My name is Ayache Bouakaz I'm here with Léandre Pourcelot in his home in Veigné, next to Tours city, France. Léandre is one of the fathers of ultrasound imaging, specifically Doppler ultrasound.

I’m here to do the interview for the Oral History of his career and life for the IEEE.

Thank you Léandre for welcoming us in your home for the IEEE interview.

Léandre, would you please introduce yourself by stating your full name, the date and place of birth?

Léandre:

I was born in France in 1940 into a family of 10 children in a hamlet of 8 houses located in the Jura Mountains, near the Swiss border. My parents were farmers and fed cows to produce butter and Comté cheese. We also had a small fir forest for construction and firewood. In the area where we lived, at an altitude of 800 meters, it was very cold in winter with temperatures that could drop to minus 30 degrees Celsius. Our house had only one heated room. Actually, the best place in winter was the stable in which we had 20 cows and 3 horses. We lived 5 km from the primary school so that every day we had around 10 km to walk to and from school often in the rain and snow.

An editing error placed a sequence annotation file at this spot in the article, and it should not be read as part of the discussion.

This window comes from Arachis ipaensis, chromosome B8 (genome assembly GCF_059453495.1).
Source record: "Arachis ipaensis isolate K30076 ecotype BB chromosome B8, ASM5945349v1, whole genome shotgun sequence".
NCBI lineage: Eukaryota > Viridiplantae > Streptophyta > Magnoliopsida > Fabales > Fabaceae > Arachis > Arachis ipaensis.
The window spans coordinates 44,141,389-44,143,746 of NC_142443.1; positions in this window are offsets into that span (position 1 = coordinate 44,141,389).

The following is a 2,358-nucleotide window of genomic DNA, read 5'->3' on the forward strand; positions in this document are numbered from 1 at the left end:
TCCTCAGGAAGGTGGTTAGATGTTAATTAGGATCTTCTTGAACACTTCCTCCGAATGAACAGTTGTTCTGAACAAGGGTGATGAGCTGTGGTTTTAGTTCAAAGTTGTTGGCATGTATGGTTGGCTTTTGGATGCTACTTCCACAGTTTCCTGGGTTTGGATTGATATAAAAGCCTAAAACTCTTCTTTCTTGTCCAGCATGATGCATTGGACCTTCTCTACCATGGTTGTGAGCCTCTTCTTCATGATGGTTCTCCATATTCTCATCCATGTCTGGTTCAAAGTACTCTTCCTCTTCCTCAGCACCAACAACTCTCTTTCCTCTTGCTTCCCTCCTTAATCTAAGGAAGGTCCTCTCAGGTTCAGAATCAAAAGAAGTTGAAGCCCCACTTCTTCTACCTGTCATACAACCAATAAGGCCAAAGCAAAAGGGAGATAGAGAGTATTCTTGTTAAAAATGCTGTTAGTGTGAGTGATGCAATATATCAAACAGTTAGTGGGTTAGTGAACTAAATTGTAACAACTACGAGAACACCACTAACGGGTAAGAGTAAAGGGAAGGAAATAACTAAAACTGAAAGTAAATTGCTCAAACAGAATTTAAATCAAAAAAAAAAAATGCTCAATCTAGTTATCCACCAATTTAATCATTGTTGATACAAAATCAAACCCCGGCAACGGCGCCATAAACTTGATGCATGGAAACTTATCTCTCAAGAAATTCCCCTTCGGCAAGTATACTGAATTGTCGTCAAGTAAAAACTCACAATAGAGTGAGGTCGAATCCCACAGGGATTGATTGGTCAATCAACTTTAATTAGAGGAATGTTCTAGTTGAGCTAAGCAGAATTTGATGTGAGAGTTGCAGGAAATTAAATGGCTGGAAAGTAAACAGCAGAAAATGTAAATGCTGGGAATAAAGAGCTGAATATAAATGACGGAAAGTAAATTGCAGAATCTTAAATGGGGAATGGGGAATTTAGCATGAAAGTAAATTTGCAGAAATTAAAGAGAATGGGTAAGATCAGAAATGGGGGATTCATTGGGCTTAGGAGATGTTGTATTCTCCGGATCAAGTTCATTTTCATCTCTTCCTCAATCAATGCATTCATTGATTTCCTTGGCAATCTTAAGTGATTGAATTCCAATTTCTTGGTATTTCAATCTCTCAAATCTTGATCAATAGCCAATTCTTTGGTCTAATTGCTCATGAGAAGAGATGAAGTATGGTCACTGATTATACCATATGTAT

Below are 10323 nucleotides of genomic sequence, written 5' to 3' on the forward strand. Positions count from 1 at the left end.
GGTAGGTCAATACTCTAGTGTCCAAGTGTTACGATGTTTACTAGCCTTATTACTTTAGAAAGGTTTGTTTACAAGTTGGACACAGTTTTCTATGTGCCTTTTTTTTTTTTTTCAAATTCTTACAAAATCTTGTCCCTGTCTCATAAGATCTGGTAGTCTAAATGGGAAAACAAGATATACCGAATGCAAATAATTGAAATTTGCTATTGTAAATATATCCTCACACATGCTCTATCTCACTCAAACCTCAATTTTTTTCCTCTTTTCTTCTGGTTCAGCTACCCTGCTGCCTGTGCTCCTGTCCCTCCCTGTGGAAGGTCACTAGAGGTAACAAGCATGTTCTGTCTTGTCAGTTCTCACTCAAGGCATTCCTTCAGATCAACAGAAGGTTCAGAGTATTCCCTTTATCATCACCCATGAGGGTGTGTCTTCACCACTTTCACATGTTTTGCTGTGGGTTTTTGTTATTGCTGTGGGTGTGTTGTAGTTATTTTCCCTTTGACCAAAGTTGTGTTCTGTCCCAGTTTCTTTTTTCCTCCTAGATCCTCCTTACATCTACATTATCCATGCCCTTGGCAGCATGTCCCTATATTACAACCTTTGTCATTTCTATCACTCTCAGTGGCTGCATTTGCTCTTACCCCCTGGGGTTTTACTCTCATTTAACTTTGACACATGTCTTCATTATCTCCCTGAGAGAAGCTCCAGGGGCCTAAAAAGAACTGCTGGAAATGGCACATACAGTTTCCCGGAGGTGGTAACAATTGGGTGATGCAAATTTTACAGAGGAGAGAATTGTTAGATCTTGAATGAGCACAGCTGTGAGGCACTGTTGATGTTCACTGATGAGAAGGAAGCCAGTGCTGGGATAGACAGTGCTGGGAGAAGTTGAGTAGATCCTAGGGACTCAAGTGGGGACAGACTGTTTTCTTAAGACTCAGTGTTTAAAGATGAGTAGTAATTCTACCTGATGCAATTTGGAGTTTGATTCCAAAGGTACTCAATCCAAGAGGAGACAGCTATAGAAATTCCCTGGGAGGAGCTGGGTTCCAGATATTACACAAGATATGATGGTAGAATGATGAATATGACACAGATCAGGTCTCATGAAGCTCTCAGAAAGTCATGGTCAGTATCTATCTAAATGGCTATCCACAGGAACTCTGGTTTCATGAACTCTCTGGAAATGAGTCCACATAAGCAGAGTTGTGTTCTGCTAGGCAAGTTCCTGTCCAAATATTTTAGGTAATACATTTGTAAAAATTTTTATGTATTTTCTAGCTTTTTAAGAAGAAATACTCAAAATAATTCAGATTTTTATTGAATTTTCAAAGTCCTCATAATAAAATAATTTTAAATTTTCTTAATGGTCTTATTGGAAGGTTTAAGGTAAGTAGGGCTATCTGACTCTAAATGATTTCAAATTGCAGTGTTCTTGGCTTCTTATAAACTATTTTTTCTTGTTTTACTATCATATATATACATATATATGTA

Ayache:

Can you tell us about your undergraduate and graduate studies?

Léandre:

At the age of 11 years old, I successfully passed the entrance exam to the high school Lycée Victor Hugo of Besançon city in which I became boarder for 7 years. In this school we were more than 1000 students and around 650 boarders. I had chosen to learn Latin and German, as well as mathematics and physics. Sport was a way for me to support boarding school. I practiced athletics (100m, throwing disc and javelin, triple jump) and football. I could play football both in the high school team and in a local team named Cercle Suisse (Swiss Circle) in which I quickly became the captain. When I was 15, I also managed with 2 other students the cooperative of the high school. It was a way to provide students with school supplies and sweets.

At the end of my secondary studies I would have liked to study medicine, but it was too long and too expensive. I could successfully apply for a new engineering school in Lyon called INSA (National Institute for Applied Sciences). At INSA I chose an electronics engineer training in electronics. Thanks to this training, I had the chance to experience an important period of switching from electronic tubes to transistors.